Energy Efficiency of Aquaculture: Life Cycle Assessment in Evaluating Sustainability
Posted on November 28, 2013 by willgriffiths
Life cycle assessment (LCA) is focuses on the lifecycle of products rather than organisms and can be used to assess environmental impacts associated with every stage of the product’s life from “cradle-to-grave”. SEAT researcher Patrik Henriksson is completing his PHD at Leiden University in the Netherlands. He is conducting LCAs to investigate the production and distribution of the different species and countries within the project. In the 2010, October-September, edition of the Global Aquaculture Alliances’ The Advocate magazine, Patrik explained how LCAs can be a useful tool in assessing the sustainability and future directions of aquaculture.
Food production, in common with other industries, has become addicted to cheap energy and the largest energy investments are made in the production of protein-rich produce (such as meat and dairy). Energy intensity is not only a good indicator of how environmental sound (or unsound) a system is, but also, the vulnerability of the system to fluctuations in energy markets.
Aquaculture presents itself as a promising alternative to capture fisheries (today, more than half the seafood eaten globally is farmed) and livestock production. This is highly dependent, however, on the path the rapidly developing, industry takes. LCA allows the evaluations of several environmental impacts to be managed within a single framework. These impacts may include global warming, water use, land use and/or depletion of fossil energy. By looking across the whole value-chain (product’s life cycle) and using LCA, you can assess where “hotspots” of unsustainability occur and which aspects of production require the most energy. Within aquaculture systems, feed production is commonly the major energy consuming practice in finfish and crustacean culture, yet for filter feeders the transportation, infrastructure and processing are usually the most energy-intensive stages.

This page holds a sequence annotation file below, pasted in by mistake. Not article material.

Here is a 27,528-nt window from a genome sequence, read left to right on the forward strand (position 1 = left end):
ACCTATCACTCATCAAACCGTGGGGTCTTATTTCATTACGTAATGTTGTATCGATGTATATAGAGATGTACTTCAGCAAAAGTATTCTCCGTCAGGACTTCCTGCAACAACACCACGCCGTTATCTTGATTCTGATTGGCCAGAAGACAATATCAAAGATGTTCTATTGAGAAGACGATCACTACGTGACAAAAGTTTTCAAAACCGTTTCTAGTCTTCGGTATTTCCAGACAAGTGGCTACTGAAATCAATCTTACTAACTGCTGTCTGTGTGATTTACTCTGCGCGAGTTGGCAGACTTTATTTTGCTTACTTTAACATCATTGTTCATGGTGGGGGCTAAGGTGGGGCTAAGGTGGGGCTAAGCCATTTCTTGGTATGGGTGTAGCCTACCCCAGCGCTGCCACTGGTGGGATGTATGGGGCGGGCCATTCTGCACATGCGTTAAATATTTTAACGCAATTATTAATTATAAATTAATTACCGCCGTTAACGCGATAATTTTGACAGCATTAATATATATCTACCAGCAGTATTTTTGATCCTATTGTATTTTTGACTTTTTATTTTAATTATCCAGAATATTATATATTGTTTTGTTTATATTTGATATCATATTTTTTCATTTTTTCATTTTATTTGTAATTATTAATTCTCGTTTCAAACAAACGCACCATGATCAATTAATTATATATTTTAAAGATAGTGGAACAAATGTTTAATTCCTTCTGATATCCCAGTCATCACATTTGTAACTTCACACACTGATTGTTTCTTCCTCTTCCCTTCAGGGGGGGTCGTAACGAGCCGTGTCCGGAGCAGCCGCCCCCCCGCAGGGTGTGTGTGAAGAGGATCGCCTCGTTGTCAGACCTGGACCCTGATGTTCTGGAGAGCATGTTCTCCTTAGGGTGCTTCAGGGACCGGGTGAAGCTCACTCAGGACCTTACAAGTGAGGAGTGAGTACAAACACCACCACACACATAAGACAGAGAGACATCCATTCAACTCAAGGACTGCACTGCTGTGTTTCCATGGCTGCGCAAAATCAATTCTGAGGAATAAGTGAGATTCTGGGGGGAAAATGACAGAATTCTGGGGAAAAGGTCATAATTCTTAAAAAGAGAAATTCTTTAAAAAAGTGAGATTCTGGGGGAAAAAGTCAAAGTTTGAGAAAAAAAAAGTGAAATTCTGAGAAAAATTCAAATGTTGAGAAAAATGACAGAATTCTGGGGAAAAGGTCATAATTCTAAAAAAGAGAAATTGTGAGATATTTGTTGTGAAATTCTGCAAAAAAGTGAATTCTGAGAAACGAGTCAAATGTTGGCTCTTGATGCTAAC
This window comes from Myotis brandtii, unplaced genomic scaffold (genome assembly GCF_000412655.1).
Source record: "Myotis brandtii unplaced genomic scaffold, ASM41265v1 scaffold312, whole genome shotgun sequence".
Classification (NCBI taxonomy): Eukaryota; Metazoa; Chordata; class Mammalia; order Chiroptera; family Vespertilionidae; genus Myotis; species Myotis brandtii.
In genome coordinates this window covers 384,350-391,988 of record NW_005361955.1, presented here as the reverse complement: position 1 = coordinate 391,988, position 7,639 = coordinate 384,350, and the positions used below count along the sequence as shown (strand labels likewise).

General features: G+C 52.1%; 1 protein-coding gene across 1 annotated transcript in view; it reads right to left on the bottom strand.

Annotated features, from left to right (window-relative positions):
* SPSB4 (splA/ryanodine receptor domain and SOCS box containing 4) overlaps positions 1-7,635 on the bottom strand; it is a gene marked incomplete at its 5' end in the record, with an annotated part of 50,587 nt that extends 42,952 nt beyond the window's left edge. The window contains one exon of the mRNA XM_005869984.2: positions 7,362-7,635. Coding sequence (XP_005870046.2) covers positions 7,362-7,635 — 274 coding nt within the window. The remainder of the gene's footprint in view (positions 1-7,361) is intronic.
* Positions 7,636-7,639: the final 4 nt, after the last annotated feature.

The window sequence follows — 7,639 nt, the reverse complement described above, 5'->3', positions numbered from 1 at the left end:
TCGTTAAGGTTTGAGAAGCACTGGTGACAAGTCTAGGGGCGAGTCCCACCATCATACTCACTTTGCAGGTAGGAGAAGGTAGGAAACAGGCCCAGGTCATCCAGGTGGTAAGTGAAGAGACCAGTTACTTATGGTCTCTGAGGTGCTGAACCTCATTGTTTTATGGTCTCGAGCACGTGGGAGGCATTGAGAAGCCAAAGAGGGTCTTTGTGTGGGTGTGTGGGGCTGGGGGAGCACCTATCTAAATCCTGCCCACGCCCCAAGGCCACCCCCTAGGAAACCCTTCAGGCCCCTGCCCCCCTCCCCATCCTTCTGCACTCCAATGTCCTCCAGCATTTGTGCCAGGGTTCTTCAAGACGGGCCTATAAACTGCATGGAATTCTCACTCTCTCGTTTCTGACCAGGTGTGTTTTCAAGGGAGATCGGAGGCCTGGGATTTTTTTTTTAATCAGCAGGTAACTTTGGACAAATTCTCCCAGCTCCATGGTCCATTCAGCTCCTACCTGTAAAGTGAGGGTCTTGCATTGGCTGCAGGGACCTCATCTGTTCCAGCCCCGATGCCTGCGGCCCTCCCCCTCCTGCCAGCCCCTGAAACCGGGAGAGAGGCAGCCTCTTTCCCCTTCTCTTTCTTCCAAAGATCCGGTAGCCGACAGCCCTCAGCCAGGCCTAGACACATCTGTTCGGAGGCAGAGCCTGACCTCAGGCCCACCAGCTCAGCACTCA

Previously the tool has been used to show that closed-systems motivated by environmental concerns (such as, eutrophication, disease/parasite risks and escapes etc) can result in larger energy-dependency and green house gas emissions. LCAs help to use a broad system-wide approach to cover all areas of concern and investigate interlinks to consider the true consequences of the whole production chain before making decisions.
You can read the article in full on the Global Aquaculture Alliance website here (pages 42-44).